Anaal Nathrakh's New Album Is a Soundtrack for the Horrors of War
Stream the Birmingham black metal duo's WWI-inspired new album, 'A New Kind of Horror,' and read our interview with vocalist Dave Hunt.
Photo courtesy of Metal Blade
Birmingham, England’s Anaal Nathrakh has been producing extreme metal music that is as sonically intense as it is sophisticated since 1999. Multi-instrumentalist Mick Kenney takes riffs that are at times reminiscent of black metal and at other times grindcore, and juxtaposes them with electronic elements culled from industrial, gabber, and other genres. Meanwhile, vocalist Dave Hunt’s vicious growls and shrieks alternate with an operatic singing voice that calls to mind beloved classic metal singers like Rob Halford or King Diamond. The resulting cocktail is definitely “in your face,” but their songwriting is at often tuneful as well. Anaal Nathrakh is catchier than it has any right to be, especially on their latest record, A New Kind of Horror, streaming below.
“To me, the word interesting is probably the highest adjective you could apply to something that is praise. We try to do something that's interesting for the listener,” Hunt said in an interview regarding the band’s overall artistic direction. For he and Kenney, that means not only rabidly exploring the most abrasive elements of multiple genres, but also giving their listeners the opportunity to question what they’re hearing, as well as the wider world around them. Where many metal bands are introspective, Anaal Nathrakh is interrogative.
“We write albums, not exams or manifestos, but I do like there to be something that seeks to engage the listener's mind and personality a little bit," Hunt says. "It doesn’t always work but when it does I think it adds a lot to the experience of listening to music. We will hold up things from the world and say, ‘Maybe you knew about this, maybe you didn’t, but you’re going to have to think about this now.’”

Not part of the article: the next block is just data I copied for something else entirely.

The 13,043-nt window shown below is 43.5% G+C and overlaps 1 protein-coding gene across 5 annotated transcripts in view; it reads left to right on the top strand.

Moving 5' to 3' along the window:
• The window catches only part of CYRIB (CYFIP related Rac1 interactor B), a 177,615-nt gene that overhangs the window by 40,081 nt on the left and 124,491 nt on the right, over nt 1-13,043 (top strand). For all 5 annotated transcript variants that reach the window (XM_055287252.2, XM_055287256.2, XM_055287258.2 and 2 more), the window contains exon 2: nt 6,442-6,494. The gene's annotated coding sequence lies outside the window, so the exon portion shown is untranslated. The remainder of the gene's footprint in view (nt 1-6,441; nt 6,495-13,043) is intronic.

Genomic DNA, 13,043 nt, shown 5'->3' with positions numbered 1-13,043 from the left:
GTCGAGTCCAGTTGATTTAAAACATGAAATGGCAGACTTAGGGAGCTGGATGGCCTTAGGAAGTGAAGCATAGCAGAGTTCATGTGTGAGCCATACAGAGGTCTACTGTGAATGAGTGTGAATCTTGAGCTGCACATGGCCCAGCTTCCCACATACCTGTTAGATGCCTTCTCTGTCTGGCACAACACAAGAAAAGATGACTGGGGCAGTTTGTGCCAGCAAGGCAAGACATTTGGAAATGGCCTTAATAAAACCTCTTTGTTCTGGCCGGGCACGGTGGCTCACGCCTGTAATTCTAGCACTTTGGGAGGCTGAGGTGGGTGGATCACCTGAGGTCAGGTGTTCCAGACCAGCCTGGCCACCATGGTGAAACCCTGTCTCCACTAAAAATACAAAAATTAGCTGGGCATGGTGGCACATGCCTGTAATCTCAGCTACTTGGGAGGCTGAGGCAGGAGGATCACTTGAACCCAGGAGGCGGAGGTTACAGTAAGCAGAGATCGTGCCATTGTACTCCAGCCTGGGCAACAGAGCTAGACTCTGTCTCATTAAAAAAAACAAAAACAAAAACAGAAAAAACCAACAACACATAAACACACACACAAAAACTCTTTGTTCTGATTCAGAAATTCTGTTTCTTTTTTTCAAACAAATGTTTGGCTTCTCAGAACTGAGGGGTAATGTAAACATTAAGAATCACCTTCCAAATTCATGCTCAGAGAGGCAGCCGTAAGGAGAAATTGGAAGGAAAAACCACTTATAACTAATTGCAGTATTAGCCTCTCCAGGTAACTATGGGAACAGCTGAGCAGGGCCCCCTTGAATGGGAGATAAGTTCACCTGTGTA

On A New Kind of Horror, Hunt holds World War I up for the listener's consideration. “It is appropriate to reflect on World War I right now, I think.” he says, noting that it’s now been 100 years since peace was declared, but much of the world’s suffering has not ended since the so-called War to End All Wars. Previous Anaal Nathrakh songs have dealt with the perils of corrupt politicians and other hardships that affect real people, as opposed to the occult fantasies that many of their peers engage with. A New Kind of Horror, though, has the clearest theme in their discography.“One of the important things that come out of thinking about all of that is how similar those people in that situation were to us in the situation we are in today," he says. "The people then seem quite modern to me, quite relatable in many respects. It brings out parallels between then and now.”
Those parallels include the wartime atrocities that are some of the most indelible images in documentaries and works of fiction set during that time — atrocities which are by no means a thing of the past. “WWI was a new kind of horror in many ways, including the scale of the slaughter. It was the first time that chemical weapons had been used on that scale,” Hunt explains. “A few weeks ago I was reading about chlorine gas being deployed somewhere. Do we learn over time? I don’t know, but we haven’t learned not to do that to each other.”
Anaal Nathrakh isn’t the first metal band to center an album thematically around the First World War; their fellow West Midlands natives in Bolt Thrower wrote their celebrated final album, To Those Once Loyal, about it as well. Hunt toured the US alongside Bolt Thrower with Benediction in 2013, and calls himself a fan of the band, but denies that his former tourmates influenced A New Kind of Horror, though he admits the two records could be seen as companion pieces.